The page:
Sunday, 28 July 2013

The Stanley Parable

Originally a mod for Half Life 2, developers Galactic Cafe have just released a full, stand-alone, version of their seminal game, 'The Stanley Parable', on Steam. It could be argued that it's not a game in the truest sense of the word but more of a virtual installation, that questions the very nature of gaming and the way we experience the medium.

Without spoiling the experience it has quickly become one of my favourite games of all time. You play as Stanely, an office worker that has spent his working life pushing buttons, then one day the code he has to input stops. Stanely finds himself alone in the building and must find out where everyone has gone, and thus his adventure starts. The whole game is voiced over by a narrator, every object you interact with and every turn you take is commented upon with a Monty Python esque quality. The game never seems to end, with hundreds of variations on the way Stanely's adventure plays out. For example you can close the door to your own office at the very start and that's it, the narrator comments that Stanley waited there until he dies and the game restarts, that was just one of Stanley's stories. The game constantly breaks the forth wall with the narrator talking directly to the player and questioning their motives, eventually question the very nature of gameplay and even more philosophical matters.

I certainly recommend it, even if you just download the demo from Steam, in fact the developers have made the demo a completely different experience so you don't spoil the full game. The developers also released a video, based on a letter they received from a player, who was criticising the game. The player clearly doesn't understand what Galactic Cafe were trying to do with the game, but the video really showcases the sense of humour that the Dev's have, and which is prevalent in the game.

Wednesday, 17 July 2013

UVW unwrapping practice

A major aspect of 3D modelling that I hadn't had much experience with was unwrapping, and laying out UVW's to help when it comes to texturing. Previously I've just assigned individual materials to selections of my mesh or used multi/sub-object materials to texture my models, but I knew that this was more of a brute force method rather than the way models are prepared for game engines, or if you want to paint directly onto you model.
I knew the fundamentals but didn't know the process very well in Max, so I strove to teach myself over the summer. I followed a tutorial by Digital Tutors called 'Introduction to 3DS Max 2014', even though I know the basics I thought it would help with UVW unwrapping but also introduce me to the new features in Max 2014.

I'm really pleased with what I've learnt, UVW mapping is a lot of work that unfortunately is not apparent to those without modelling experience, but it will show in the final texturing, and I'm now pretty proficient with the UVW tools in Max. After building, then unwrapping the Assault Chopper, I've laid out all the UVW maps ready for texturing. I intend to take the model into Mudbox so I can paint it directly in 3D, and teach myself the software. It seems to work really well in combination with Max so I really need to incorporate it into my workflow.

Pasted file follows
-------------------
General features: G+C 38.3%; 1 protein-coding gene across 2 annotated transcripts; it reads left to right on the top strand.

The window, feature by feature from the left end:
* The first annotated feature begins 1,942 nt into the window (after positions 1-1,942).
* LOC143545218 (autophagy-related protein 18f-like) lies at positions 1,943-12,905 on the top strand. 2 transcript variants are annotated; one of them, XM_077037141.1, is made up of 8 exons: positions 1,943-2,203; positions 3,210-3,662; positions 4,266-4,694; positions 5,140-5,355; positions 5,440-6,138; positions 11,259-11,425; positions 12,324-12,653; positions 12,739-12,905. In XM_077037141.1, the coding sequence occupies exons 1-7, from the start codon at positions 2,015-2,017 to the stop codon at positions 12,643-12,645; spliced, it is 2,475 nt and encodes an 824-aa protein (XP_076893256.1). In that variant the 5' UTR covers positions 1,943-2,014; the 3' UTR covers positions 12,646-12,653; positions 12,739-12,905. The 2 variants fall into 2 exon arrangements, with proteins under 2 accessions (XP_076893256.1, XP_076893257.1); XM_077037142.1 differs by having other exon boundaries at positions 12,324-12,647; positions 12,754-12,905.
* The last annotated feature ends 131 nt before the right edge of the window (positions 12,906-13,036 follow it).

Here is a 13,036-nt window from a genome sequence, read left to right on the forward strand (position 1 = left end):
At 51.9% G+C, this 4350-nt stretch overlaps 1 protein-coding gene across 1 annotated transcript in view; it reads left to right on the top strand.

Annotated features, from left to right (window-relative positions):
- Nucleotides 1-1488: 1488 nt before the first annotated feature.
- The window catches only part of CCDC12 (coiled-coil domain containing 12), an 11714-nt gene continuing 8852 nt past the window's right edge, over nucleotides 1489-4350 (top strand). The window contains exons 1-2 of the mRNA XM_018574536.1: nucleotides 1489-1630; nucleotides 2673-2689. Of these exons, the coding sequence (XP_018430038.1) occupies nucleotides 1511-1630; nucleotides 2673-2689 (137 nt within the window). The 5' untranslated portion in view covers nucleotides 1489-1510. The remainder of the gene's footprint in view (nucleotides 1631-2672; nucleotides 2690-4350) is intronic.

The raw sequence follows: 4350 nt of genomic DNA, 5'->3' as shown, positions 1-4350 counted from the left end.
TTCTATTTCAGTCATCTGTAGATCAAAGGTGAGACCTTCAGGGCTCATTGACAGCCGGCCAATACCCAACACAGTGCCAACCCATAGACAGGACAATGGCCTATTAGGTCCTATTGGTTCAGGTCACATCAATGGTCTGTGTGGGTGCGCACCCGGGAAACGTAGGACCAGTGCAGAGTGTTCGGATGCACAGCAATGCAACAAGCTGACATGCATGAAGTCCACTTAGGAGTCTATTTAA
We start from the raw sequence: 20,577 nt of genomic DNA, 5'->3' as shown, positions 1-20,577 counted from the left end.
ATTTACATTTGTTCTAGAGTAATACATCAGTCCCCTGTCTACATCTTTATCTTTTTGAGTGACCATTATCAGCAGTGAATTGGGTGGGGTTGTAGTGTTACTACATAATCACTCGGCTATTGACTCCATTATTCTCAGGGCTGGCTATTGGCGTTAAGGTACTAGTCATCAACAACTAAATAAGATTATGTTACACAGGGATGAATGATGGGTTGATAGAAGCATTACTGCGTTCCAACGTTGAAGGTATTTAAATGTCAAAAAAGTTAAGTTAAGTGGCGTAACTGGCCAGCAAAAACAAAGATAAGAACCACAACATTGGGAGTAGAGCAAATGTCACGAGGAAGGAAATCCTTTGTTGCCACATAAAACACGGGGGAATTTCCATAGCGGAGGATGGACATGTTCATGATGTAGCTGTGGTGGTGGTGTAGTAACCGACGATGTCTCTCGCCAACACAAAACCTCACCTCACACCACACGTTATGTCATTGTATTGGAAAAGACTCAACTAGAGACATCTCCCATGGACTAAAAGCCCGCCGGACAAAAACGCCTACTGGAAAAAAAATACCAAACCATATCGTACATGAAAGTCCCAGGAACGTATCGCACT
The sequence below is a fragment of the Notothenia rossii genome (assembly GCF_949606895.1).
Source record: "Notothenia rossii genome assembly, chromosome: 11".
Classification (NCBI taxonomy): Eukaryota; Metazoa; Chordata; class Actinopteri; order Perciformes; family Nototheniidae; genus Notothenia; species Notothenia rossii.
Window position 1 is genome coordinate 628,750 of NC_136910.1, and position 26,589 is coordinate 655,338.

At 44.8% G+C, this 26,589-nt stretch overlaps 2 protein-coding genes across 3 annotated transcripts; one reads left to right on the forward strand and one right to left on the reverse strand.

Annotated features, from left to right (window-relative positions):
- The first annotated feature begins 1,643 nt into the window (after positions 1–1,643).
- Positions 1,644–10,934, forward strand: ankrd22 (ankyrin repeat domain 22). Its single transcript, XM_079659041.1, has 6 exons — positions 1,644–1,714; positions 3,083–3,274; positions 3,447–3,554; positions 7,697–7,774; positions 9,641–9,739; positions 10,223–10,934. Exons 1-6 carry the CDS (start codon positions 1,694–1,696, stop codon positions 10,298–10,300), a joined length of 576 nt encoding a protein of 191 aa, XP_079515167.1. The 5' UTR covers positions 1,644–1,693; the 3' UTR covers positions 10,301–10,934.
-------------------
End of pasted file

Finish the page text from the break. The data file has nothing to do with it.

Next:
Monday, 1 July 2013

Rezzed 2013

We travelled down to Birmingham for the weekend as we had tickets for Rezzed 2013, a PC and Indie game expo hosted by the 'Rock, Paper, Shotgun' crew and Eurogamer, at the NEC.

Rezzed is a more traditional gaming convention with playable demos on the show floor, when compared to the more business orientated Games Horizon. I was really excited to see Chris Avelone talk about their upcoming, old-school RPG, Project Eternity, as the Baldur's Gate series of games are still some of my all time favourites. There was also playable, early code for Rome II: Total War, so I was interested to see if Creative Assembly had learnt their lesson from earlier TW release disasters.

The show floor was a little smaller than I thought it would be, filling only a small section of the NEC, however there were plenty of games on show and the atmosphere was very friendly. The first panel of the day, 'Is Storytelling in games getting any better?' was worth the price of admission alone, hosted by John Walker (RPS), it featured a host of industry experts and their opinions on the future of storytelling in games.

On the show floor I got to play, The Mighty Quest for Epic Loot, Heart Surgery Simulator, Space Hulk, Splinter Cell, and Rome II among others. Funnily enough the Rome II stand was surprisingly empty and my first attempt at the battle demo didn't instill me with confidence as the troops I controlled scattered everywhere after giving them simple move commands. On the second day I tried again and things had improved but the game seemed far from ready especially with the release day looming.

The Second day was rounded off with a talk by Chris Avellone on the development of the hugely succesful Kickstarter-Backed RPG, Project Eternity.

Whilst I really enjoyed Rezzed it certainly wasn't an event for networking like Games Horizon was, and the travel to Birmingham was quite lengthy. There was talk of moving the event to Manchester and if that was the case I'd certainly go again but Birmingham is a bit of a trek. The developer sessions were extremely interesting, the atmosphere was great but one thing i thought missing was the lack of game merchandise stores, I think next time I'll load up a van with merch, register for a stall and make a killing!